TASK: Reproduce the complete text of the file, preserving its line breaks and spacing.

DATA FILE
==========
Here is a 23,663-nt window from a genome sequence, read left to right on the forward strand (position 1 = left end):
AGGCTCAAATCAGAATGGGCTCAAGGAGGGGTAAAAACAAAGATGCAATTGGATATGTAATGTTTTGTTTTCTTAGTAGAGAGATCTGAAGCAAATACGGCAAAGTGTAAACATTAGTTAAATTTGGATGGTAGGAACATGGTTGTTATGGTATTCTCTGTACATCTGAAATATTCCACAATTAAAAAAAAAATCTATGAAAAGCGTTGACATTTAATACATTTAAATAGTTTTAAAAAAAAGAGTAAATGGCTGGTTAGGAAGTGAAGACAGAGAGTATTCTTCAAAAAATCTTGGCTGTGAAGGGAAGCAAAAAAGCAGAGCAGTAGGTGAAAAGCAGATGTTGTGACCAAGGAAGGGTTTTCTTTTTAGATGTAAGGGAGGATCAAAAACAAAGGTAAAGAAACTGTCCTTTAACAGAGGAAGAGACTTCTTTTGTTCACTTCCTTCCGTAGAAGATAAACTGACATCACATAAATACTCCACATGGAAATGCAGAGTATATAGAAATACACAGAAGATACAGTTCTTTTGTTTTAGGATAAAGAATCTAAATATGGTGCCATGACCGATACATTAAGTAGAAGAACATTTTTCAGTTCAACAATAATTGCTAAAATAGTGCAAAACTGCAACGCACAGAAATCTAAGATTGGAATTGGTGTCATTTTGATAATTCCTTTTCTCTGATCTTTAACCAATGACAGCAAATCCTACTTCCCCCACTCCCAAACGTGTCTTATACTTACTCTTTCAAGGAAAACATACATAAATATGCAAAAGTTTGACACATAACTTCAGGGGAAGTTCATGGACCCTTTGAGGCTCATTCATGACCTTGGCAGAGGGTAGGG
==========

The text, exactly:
Here is a 23,663-nt window from a genome sequence, read left to right on the forward strand (position 1 = left end):
AGGCTCAAATCAGAATGGGCTCAAGGAGGGGTAAAAACAAAGATGCAATTGGATATGTAATGTTTTGTTTTCTTAGTAGAGAGATCTGAAGCAAATACGGCAAAGTGTAAACATTAGTTAAATTTGGATGGTAGGAACATGGTTGTTATGGTATTCTCTGTACATCTGAAATATTCCACAATTAAAAAAAAAATCTATGAAAAGCGTTGACATTTAATACATTTAAATAGTTTTAAAAAAAAGAGTAAATGGCTGGTTAGGAAGTGAAGACAGAGAGTATTCTTCAAAAAATCTTGGCTGTGAAGGGAAGCAAAAAAGCAGAGCAGTAGGTGAAAAGCAGATGTTGTGACCAAGGAAGGGTTTTCTTTTTAGATGTAAGGGAGGATCAAAAACAAAGGTAAAGAAACTGTCCTTTAACAGAGGAAGAGACTTCTTTTGTTCACTTCCTTCCGTAGAAGATAAACTGACATCACATAAATACTCCACATGGAAATGCAGAGTATATAGAAATACACAGAAGATACAGTTCTTTTGTTTTAGGATAAAGAATCTAAATATGGTGCCATGACCGATACATTAAGTAGAAGAACATTTTTCAGTTCAACAATAATTGCTAAAATAGTGCAAAACTGCAACGCACAGAAATCTAAGATTGGAATTGGTGTCATTTTGATAATTCCTTTTCTCTGATCTTTAACCAATGACAGCAAATCCTACTTCCCCCACTCCCAAACGTGTCTTATACTTACTCTTTCAAGGAAAACATACATAAATATGCAAAAGTTTGACACATAACTTCAGGGGAAGTTCATGGACCCTTTGAGGCTCATTCATGACCTTGGCAGAGGGTAGGG